When I returned to college after a semester in Kenya, I took as many African history courses as my schedule allowed. This probably seems a bit backwards, but senior year was the first time I only had to take one bio course! I took "Colonialism, Democracy and Violence: The History of Central Africa" with the brilliant scholars David and Catherine Newbury. It focused solely on the Congo, Rwanda, and Burundi. That class is the reason you blog readers see me bitch about the Rwandan Genocide and talk about divesting in Sudan, the reason why I think it's incredibly important to support the Run for the Congo, why I think it's important for Mumbua, though she is fairly safe in Kenya, to go to school. In class we'd watch movies, terrible movies, with live footage of the Rwandan Genocide, and its aftermath. The good thing about these movies though is that they showed the one light at the end of the dark long tunnel, the fact that women were largely in charge of rebuilding the country - post-genocide, they women were 70% of the population (mostly men and teenage boys were killed). While that country slowly rebuilds, the aftermath of the genocide is still being felt in the Congo, where soldiers left over from conflicts in Rwanda and Burundi and other rebel forces are terrorizing women so brutally, that the first-hand accounts are incomprehensible. And while our eyes (some of our eyes) focus on Darfur (as they should) we forget about the DRC and its turmoil as rebels fight to control the resource-rich eastern provinces. Despite the tenuous peace agreement brokered 5 years ago and a newly-elected president, there is no control. There is complete and utter chaos in that country, and women are bearing the brunt of the disorder.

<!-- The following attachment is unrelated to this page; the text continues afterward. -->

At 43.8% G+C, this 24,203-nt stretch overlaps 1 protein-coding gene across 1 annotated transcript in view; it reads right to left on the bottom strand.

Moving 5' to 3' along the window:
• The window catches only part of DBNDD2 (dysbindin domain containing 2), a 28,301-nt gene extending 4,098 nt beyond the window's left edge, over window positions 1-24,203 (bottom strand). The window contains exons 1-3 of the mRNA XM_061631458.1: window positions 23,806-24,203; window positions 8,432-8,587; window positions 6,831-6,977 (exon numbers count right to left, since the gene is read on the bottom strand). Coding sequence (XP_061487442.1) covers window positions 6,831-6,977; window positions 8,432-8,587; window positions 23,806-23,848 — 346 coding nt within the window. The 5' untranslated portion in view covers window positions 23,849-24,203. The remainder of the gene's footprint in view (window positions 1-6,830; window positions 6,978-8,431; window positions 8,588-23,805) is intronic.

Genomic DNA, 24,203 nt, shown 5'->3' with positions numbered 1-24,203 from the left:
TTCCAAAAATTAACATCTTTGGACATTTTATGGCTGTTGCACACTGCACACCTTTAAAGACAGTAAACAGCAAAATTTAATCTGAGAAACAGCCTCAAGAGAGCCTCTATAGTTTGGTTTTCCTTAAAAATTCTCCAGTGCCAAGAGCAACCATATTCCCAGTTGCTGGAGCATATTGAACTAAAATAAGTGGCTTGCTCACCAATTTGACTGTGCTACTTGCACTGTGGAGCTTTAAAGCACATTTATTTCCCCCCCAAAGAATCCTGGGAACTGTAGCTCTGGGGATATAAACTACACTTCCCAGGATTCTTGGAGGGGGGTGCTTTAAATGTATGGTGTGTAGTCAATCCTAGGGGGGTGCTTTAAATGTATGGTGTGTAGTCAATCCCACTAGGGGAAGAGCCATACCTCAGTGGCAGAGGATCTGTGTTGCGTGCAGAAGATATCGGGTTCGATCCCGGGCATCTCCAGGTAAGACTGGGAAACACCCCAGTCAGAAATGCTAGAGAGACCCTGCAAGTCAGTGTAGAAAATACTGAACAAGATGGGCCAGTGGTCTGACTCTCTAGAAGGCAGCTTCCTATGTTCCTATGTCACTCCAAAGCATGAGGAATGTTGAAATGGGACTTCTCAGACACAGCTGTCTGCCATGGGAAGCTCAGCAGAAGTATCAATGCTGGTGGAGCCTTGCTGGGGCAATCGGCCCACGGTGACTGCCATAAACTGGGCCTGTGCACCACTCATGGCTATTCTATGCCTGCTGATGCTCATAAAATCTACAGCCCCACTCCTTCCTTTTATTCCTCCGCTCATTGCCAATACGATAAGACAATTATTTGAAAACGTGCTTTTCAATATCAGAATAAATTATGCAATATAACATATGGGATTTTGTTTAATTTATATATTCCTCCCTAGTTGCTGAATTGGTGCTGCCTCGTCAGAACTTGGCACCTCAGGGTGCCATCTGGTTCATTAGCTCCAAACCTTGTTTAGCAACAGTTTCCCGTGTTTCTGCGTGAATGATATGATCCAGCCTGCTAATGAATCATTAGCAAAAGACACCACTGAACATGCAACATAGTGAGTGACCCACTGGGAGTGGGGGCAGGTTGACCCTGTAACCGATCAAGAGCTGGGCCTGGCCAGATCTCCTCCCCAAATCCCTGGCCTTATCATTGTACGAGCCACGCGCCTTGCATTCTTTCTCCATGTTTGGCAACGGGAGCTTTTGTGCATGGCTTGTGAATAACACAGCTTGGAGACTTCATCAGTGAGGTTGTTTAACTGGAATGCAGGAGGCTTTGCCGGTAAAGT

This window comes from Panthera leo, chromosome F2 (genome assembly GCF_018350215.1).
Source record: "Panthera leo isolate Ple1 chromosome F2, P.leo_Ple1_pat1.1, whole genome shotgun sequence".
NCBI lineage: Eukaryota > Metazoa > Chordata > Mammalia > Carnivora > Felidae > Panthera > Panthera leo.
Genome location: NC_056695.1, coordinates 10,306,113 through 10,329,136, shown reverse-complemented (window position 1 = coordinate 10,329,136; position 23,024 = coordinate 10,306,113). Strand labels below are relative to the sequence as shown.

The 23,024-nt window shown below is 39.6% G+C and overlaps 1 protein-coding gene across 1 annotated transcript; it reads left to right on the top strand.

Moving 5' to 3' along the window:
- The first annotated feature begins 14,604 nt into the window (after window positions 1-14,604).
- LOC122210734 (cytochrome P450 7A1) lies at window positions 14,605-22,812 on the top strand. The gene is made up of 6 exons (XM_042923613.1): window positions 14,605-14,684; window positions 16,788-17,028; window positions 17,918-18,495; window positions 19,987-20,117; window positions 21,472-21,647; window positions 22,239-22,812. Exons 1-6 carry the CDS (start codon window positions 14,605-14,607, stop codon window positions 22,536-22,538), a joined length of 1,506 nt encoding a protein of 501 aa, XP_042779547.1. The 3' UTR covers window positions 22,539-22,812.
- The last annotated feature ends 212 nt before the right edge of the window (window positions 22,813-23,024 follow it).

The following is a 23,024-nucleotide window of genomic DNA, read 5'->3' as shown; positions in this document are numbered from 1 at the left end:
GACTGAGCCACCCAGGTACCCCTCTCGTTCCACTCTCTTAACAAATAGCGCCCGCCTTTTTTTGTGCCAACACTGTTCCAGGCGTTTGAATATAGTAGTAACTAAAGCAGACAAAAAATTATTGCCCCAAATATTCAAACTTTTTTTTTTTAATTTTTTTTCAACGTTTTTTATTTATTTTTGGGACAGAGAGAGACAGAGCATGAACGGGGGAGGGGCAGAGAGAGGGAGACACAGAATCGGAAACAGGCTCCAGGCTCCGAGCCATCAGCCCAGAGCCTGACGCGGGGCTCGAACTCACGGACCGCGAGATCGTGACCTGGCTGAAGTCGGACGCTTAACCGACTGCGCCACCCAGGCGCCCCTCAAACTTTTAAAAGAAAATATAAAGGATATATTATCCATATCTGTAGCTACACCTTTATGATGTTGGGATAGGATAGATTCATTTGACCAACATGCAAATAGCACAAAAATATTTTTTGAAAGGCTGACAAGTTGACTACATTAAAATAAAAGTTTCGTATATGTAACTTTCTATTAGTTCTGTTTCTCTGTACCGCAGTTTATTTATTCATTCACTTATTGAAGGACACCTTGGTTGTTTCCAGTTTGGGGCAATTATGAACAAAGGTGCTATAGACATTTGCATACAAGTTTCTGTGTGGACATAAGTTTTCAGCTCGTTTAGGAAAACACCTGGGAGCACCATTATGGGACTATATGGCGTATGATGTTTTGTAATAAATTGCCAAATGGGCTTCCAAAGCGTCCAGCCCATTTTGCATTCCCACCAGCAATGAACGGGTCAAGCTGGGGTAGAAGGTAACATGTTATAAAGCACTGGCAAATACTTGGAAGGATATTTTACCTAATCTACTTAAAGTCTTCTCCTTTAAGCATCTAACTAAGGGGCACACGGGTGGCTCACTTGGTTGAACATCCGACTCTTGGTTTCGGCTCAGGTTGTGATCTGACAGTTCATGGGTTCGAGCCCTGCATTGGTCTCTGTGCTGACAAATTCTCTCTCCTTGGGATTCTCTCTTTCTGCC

Ok by now you're like "Um Hi Allison you lured me in by talking about fabric, but now you're lecturing us about Africa...AGAIN! We-eeelll it's me after all, LOL. I guess this brings me back to my title (oh what a circular post this has been). Why am I helping people I do not know? Because I can. It's really that simple. We all share a home here on planet Earth, that's a common thread we all share. As citizens of a common place, it's our job to help each other out in any way we can. If I can use the resources I have in my good life, why should I not try to better the life of someone else? It may seem silly to some people, sending small security blankets to China or donating a mere $20, about 6 grande non-fat lattes at Starbucks, to women in the Congo. What if it makes a difference though? What if Mary's mitts warm her hands enough to allow her to do something she wouldn't be able to do, and that in turn benefits the lives of others? What if my little security blanket gives a Chinese orphan the courage to do something new, and what if that courage leads to greatness? What if Mumbua becomes the first prime minister of Kenya? Who can predict the doors that will be opened for these Congolese women? We don't know the answers to these questions, and that's exactly why we can't afford not to help. This entire world is filled with unknown and unrealized potential. We can't let that go to waste simply because we're too complacent or lazy or busy to help. The smallest gesture can change a life, I really really believe that, and that's why I gotta help out whenever I can. And of course, anything that gets rid of that yarn and fabric is a good thing ;)